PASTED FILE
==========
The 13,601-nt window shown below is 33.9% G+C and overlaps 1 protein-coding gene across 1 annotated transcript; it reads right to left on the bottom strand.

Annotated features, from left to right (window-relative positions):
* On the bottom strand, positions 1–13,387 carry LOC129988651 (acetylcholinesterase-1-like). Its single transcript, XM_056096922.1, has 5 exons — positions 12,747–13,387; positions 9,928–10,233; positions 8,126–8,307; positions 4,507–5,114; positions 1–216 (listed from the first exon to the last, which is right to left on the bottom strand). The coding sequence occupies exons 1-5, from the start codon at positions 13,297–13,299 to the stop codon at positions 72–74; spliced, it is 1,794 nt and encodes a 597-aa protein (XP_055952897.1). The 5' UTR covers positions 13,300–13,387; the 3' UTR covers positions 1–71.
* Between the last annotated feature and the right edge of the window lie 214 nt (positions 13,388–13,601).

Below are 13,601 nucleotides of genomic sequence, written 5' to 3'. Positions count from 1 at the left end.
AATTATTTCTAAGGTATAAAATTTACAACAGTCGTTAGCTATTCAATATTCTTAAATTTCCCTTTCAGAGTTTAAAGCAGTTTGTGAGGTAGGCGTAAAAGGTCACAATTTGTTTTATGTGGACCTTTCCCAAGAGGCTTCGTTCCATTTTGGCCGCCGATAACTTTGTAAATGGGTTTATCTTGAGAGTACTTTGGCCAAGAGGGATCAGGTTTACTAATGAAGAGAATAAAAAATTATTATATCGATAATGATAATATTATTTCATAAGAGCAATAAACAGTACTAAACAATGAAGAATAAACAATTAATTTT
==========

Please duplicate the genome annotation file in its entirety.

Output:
The 13,601-nt window shown below is 33.9% G+C and overlaps 1 protein-coding gene across 1 annotated transcript; it reads right to left on the bottom strand.

Annotated features, from left to right (window-relative positions):
* On the bottom strand, positions 1–13,387 carry LOC129988651 (acetylcholinesterase-1-like). Its single transcript, XM_056096922.1, has 5 exons — positions 12,747–13,387; positions 9,928–10,233; positions 8,126–8,307; positions 4,507–5,114; positions 1–216 (listed from the first exon to the last, which is right to left on the bottom strand). The coding sequence occupies exons 1-5, from the start codon at positions 13,297–13,299 to the stop codon at positions 72–74; spliced, it is 1,794 nt and encodes a 597-aa protein (XP_055952897.1). The 5' UTR covers positions 13,300–13,387; the 3' UTR covers positions 1–71.
* Between the last annotated feature and the right edge of the window lie 214 nt (positions 13,388–13,601).

Below are 13,601 nucleotides of genomic sequence, written 5' to 3'. Positions count from 1 at the left end.
AATTATTTCTAAGGTATAAAATTTACAACAGTCGTTAGCTATTCAATATTCTTAAATTTCCCTTTCAGAGTTTAAAGCAGTTTGTGAGGTAGGCGTAAAAGGTCACAATTTGTTTTATGTGGACCTTTCCCAAGAGGCTTCGTTCCATTTTGGCCGCCGATAACTTTGTAAATGGGTTTATCTTGAGAGTACTTTGGCCAAGAGGGATCAGGTTTACTAATGAAGAGAATAAAAAATTATTATATCGATAATGATAATATTATTTCATAAGAGCAATAAACAGTACTAAACAATGAAGAATAAACAATTAATTTT